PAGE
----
TESS was supposed to take off on Monday, but the launch teams said they wanted more time for guidance, navigation and control analysis.
The stars being studied by TESS are between 30 to 100 times brighter than those surveyed by the Kepler and K2 missions and TESS will cover a sky area 400 times larger than that monitored by Kepler.
"We are thrilled TESS is on its way to help us discover worlds we have yet to imagine, worlds that could possibly be habitable, or harbor life", said Thomas Zurbuchen, associate administrator of NASA's Science Mission Directorate in Washington.
According to NASA, TESS' focus on nearer targets means that TESS planets should be much easier to learn more about, especially since more powerful telescopes, like the hopefully-soon-to-be-launched James Webb Space Telescope, will soon come online.
SpaceX to build its massive BFR in Los Angeles
SPACECRAFT: At 5 feet (1.5 meters), Tess is shorter than most adults and downright puny compared with most other spacecraft. The launch costs for the TESS satellite amount to $87 million, NASA officials have revealed prior to the launch.
Boiling atmospheres, roiling winds, dead shells of entities once vibrant - scientists have discovered some pretty wonderful exoplanets in the past few years.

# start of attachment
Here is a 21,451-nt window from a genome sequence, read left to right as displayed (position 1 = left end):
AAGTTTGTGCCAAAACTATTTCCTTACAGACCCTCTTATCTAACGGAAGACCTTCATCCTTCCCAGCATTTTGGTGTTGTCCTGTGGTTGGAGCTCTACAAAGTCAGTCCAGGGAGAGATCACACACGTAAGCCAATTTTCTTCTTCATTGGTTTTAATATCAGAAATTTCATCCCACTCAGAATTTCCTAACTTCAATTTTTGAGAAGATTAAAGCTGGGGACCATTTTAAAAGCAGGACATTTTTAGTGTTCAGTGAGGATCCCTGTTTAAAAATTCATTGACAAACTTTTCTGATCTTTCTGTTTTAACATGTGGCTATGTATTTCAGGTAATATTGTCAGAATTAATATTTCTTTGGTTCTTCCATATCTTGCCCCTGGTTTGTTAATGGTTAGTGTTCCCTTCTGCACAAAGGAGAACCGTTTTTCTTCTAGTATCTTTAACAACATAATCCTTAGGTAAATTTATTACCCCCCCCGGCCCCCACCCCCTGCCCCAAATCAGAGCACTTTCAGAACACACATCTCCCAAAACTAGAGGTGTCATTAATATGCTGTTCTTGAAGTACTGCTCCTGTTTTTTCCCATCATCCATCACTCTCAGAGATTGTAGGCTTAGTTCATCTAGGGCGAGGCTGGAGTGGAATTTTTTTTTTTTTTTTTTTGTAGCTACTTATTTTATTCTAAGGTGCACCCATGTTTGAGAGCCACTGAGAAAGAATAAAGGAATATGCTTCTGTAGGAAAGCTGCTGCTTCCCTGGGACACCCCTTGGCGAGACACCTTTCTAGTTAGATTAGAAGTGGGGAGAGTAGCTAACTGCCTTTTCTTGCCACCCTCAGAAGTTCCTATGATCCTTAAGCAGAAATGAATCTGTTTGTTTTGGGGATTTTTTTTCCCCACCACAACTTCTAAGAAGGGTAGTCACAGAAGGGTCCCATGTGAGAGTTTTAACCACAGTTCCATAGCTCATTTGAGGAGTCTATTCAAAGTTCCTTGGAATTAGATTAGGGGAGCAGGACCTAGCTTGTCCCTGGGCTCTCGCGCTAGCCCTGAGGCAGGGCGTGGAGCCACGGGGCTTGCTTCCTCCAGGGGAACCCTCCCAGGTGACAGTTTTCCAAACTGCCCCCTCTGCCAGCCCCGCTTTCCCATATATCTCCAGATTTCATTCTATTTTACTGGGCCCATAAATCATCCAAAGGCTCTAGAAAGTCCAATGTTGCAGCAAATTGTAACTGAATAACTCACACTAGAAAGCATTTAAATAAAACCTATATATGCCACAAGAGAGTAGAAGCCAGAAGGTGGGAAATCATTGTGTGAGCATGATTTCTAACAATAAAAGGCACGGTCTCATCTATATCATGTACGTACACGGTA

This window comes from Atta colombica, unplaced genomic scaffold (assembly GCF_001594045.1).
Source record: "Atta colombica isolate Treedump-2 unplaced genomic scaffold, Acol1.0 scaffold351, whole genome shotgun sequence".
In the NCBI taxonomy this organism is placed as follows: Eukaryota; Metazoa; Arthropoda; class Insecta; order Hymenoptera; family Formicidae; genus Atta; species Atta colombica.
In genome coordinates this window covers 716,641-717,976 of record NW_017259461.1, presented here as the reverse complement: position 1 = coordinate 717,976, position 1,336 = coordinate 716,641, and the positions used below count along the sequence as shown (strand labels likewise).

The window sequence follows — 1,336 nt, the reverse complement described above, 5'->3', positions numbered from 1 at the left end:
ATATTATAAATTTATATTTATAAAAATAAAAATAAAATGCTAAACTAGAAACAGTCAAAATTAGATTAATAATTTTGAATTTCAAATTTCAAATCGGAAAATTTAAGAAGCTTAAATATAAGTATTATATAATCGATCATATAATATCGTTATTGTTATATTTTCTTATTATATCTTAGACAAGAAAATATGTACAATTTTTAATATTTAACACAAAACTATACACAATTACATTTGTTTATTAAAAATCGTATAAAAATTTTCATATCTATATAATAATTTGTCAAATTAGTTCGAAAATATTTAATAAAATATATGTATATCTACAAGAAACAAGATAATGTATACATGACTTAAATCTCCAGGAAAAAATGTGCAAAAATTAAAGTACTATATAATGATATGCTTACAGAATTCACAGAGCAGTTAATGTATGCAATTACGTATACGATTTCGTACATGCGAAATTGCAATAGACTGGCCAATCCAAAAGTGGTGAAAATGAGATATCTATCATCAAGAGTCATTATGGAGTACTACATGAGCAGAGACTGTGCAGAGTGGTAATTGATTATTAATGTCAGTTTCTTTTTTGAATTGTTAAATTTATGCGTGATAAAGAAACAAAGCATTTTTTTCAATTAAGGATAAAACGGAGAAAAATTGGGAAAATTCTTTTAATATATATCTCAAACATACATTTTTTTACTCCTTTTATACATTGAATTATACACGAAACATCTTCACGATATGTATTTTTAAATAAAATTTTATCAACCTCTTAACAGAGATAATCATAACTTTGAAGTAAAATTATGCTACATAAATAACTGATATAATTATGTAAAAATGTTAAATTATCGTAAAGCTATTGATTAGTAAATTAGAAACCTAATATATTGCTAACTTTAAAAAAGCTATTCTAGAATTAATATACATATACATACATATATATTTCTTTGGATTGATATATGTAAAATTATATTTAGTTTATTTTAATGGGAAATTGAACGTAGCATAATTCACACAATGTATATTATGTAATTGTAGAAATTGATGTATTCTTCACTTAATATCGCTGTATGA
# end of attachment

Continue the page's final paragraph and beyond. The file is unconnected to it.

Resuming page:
"It packs a big punch, and that's the part that we're really excited about", Ricker said.
This photo released by SpaceX on Wednesday, April 18, 2018 shows a Falcon 9 rocket carrying NASA's Transiting Exoplanet Survey Satellite at Cape Canaveral Air Force Station in Fla.
SpaceX planned to attempt recovery of the booster's first stage with a rocket-powered descent to touchdown on an offshore droneship, the "Of Course I Still Love You".
TESS will be deployed into an elliptical orbit about 48 minutes after launch. TESS is expected to identify thousands of potential new planets for further study and observation. Kepler, on the other hand, is studying stars 300 to 3,000 light years away.
A planet should cause a slight, brief dip in its star's brightness as it passes right in front. Scientists at NASA's Jet Propulsion Laboratory have also used AI software to automate operations of the Earth Observing-1 satellite, allowing it to react to events such as recent volcanic eruptions by immediately taking pictures of the event, long before scientists on the ground even knew what happened.